Being the awesome and interesting people we are (or rather, being nerds), we decided to spend the entire day at the Smithsonian’s Natural History Museum. Why? Because we like spending time among musty collections of stuffed animals, that’s why!
We were actually planning to wait in line to see the National Archives, but since there were already 250 people in line when we got there at 9:30, we thought it would be best to visit the Smithsonian instead. The map showed several very tiny looking rooms, and I was prepared to be disappointed. But when we stepped into the first room, I realized the map was very much not to scale. Each room in the museum is the size of another museum. It’s like museum Inception.
Okay, I know that was a bad joke. Anyway, we spent an hour staring at the gem collection before we realized we’d better get a move on or not get to see everything.
The gem and mineral collection is actually really cool to see. Gems are shiny and, well, once you see the mineral collection you’ll understand why we spent an hour there. For instance, did you know rocks can grow like mold? If I saw this anywhere else, I’d be reaching for a face-mask to get away from the spores:
And really, if you saw this, wouldn’t you think it was a giant rock shark:
The big problem I had with the collection was how they were totally making up chemical formulas. You are not supposed to put an ‘X’ or subtraction/addition in them.
(Science interlude from the Other Half: The ‘X’ here is because Pyrrhotite can magically make its iron atoms disappear and still maintain its crystalline structure. And apparently it can do this within the same sample, if I understand correctly. This is called polymorphism, and the individual specimens are polytypes.) [Non-science interlude from Batscapades: He totally looked this up when he got home. No normal people use chemical formulas in their chemical formulas. I’ll refrain from further Inception jokes.]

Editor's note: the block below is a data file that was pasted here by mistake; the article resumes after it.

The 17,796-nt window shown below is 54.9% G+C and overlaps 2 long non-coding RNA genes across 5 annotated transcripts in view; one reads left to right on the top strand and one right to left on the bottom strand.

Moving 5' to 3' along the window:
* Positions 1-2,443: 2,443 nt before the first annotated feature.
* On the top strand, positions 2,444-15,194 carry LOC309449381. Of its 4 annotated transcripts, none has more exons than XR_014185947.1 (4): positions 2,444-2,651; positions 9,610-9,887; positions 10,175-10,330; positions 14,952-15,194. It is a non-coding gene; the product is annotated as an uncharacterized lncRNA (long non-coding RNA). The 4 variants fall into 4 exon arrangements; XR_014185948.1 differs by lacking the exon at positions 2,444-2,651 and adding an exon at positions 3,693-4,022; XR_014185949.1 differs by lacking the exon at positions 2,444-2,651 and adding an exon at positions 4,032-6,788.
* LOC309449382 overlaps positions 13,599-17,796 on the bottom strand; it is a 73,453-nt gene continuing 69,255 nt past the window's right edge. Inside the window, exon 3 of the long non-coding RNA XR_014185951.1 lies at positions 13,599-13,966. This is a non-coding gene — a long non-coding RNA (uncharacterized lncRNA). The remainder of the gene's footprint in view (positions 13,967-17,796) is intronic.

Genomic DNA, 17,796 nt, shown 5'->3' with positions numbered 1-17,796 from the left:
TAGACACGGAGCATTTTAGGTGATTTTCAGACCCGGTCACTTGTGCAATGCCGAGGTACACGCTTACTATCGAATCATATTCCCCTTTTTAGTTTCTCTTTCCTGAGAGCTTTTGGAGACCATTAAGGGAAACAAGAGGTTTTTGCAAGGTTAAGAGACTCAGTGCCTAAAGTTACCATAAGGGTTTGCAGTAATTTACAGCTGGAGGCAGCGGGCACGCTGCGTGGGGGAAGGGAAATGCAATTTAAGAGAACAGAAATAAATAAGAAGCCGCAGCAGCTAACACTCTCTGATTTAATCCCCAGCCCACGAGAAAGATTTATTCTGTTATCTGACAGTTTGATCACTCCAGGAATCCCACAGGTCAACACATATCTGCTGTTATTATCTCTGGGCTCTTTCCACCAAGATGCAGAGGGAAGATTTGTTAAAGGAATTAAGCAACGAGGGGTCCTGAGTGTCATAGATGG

We also wandered into the rock room next door, where the Other Half commented they were hiding the body of the Michelin Man after he got into a fight.
Alternatively, it’s a really cool sand sculpture. We finally got out of the collection and headed across to the arthropod room, where they had the biggest bird-eating spider I’ve ever seen in my life:
This girl was at least 6 inches long. The cool thing about the museum is how kid-friendly it is, especially this exhibit. The bad thing is that it means there are a lot of unsupervised children running around everywhere. The one place they were being well-behaved was in the butterfly pavilion. For a few dollars, you too can see my spouse running around saying, “Look, kids! I have a butterfly on my head! Isn’t this awesome?” Actual true story. He was like a kid in a candy store. Or a butterfly pavilion.
At least he wasn’t acting like this owl butterfly, who was taking the opportunity to harass everyone walking in the door:
They also have a hall of skeletons, which resembles the Museum of Osteology but is larger.
And of course, they have the requisite bat skeletons, though they have a much wider variety of them than museums we’ve been to before.
Oh, and they’re very artistically mounted. How cool is that?
The second floor is also great fun because of two other exhibits we didn’t take pictures of: the Egyptian burial collection, including several mummies and a really great explanation of the embalming process; and the colonial forensics exhibit. Of the two, the colonial exhibit was less crowded, but it was much more interactive and well put-together. There are several cases of colonial era bodies and archaeological finds that they walk you through how it was found, what the clues they used were, and what the final identification and cause of death of the bodies was. You should definitely see it while it’s there.
We actually finished the second floor in enough time to nip out for a bite to eat. The Other Half kept telling me it was only a half mile further. He totally lied just to keep me walking so we could eat at this great Thai place near Chinatown. It was worth it, but I’ll never let him live his “I promise it’s only a half-mile away” down. Therefore, from now on, all distance increments I give him are in half-mile units. Ha!